MacroScope

If at first you don’t succeed… Fed’s Evans sticks to strong forecast despite misses

It’s nice to know Federal Reserve officials have a sense of humor about their own forecasting errors. Chicago Fed President Charles Evans was certainly humble enough to admit to some recent misses in a speech on Friday .

Still, he’s sticking to his guns, arguing that U.S. economic growth will finally break above 3 percent next year, allowing the Fed to gradually pull back on its bond-buying stimulus.

In 2009, I predicted that growth would pick up. I did the same in 2010, 2011 and 2012. And I was not alone – most FOMC participants and many outside analysts shared this overly optimistic view. Undaunted, I make my intrepid forecast: I anticipate growth to average about 2-1/2 percent in the second half of the year and to be in the neighborhood of 3 percent next year. I expect the unemployment rate to be somewhat below 7 percent by the end of 2014.

Why is this time different? Here is Evans’ reasoning:

The economic fundamentals are much improved. The cyclical repair process is well under way. Although many households are still distressed, the housing sector as a whole is much better off than it was earlier in the recovery. Housing prices have risen noticeably over the past year.1 The number of mortgages underwater is down from 12.1 million in early 2010 to 9.7 million in the first quarter of 2013. Equity markets have largely recovered and are now around 5 percent above their pre-recession peaks. After several years of restraint, there is pent-up demand for 5 consumer durables. Businesses that had generally delayed capital expenditures are in a relatively favorable position today to finance these outlays. Most big businesses’ balance sheets are in good shape, and surveys show that fewer small businesses see access to credit as a major concern and that there has been an increase in demand for loans from small firms.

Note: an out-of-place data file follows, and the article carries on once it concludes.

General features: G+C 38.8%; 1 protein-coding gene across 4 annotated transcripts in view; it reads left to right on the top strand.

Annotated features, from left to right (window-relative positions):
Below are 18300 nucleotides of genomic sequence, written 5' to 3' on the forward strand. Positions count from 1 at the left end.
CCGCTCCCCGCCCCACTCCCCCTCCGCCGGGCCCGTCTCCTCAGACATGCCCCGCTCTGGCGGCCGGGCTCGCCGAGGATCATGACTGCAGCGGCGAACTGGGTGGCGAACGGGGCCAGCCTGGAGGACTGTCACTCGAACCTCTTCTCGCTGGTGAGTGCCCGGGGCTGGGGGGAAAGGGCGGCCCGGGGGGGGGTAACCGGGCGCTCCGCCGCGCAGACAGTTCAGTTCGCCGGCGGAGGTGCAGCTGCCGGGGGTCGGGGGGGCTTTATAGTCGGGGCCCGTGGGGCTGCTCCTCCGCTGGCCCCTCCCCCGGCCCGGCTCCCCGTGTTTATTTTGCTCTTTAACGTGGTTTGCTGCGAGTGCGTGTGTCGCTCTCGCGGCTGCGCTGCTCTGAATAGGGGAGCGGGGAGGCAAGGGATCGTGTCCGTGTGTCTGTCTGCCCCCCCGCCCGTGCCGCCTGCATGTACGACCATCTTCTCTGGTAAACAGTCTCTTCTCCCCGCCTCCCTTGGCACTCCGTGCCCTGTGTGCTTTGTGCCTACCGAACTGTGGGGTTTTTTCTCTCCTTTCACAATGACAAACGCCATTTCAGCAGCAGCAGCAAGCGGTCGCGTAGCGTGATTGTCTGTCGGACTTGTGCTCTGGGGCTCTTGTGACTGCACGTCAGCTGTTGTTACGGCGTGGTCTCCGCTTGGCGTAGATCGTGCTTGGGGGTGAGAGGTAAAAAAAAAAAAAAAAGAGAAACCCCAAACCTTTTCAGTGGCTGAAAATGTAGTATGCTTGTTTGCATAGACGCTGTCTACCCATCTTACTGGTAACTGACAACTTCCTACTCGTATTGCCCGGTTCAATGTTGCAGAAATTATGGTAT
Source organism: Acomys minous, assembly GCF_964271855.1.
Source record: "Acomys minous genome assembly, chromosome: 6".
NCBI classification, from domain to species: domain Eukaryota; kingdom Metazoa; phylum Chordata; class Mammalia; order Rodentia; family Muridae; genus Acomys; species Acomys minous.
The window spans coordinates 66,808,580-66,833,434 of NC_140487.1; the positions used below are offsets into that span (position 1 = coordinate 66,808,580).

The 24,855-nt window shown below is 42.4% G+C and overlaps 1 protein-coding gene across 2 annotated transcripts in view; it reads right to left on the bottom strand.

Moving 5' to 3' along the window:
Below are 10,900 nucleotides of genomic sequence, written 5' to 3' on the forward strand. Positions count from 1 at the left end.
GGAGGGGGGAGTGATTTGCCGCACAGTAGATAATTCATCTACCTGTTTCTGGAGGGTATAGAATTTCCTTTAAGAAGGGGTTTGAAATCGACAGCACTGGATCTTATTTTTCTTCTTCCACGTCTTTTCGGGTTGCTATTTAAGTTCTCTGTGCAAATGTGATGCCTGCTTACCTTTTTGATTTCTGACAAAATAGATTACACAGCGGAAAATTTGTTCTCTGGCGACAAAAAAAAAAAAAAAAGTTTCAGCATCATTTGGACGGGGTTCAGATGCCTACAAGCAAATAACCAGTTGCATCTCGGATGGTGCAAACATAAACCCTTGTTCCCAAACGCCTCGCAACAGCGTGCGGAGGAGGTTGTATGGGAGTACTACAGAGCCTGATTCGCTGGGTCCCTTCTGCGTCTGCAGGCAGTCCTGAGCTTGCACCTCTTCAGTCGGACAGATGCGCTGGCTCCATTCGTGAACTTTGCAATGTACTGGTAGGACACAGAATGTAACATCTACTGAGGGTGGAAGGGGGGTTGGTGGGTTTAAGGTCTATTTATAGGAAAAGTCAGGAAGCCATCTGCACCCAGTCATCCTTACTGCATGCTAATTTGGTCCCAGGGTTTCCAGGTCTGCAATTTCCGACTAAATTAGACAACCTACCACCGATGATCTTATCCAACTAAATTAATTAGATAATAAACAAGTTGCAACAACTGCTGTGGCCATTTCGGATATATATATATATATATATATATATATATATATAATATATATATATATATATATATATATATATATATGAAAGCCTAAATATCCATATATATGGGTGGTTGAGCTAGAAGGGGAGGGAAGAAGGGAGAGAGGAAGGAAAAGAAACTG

Another factor behind my forecast is that it appears there will be less fiscal restraint in 2014 and 2015. Specifically, fiscal restraint will still have a negative impact on GDP growth, but it is expected to be smaller for the next few years. The tax hikes that occurred at the beginning of this year won’t be repeated in 2014. Furthermore, under current law, much of the impact of the sequester on government spending occurs in 2013; so, fiscal reductions in the next few years will be smaller, and the negative impact on growth will be less.

For markets, non-farms eclipse G20

The G20 will wrap up with entrenched positions on Syria and a little more entente over the emerging market turmoil prompted by the Federal Reserve’s impending move to slow the pace of its dollar creation programme.

The BRICS are plugging away with their plan for a $100 billion currency reserve pool to help calm forex volatility but officials admitted this is still a work in progress and won’t be deployable soon.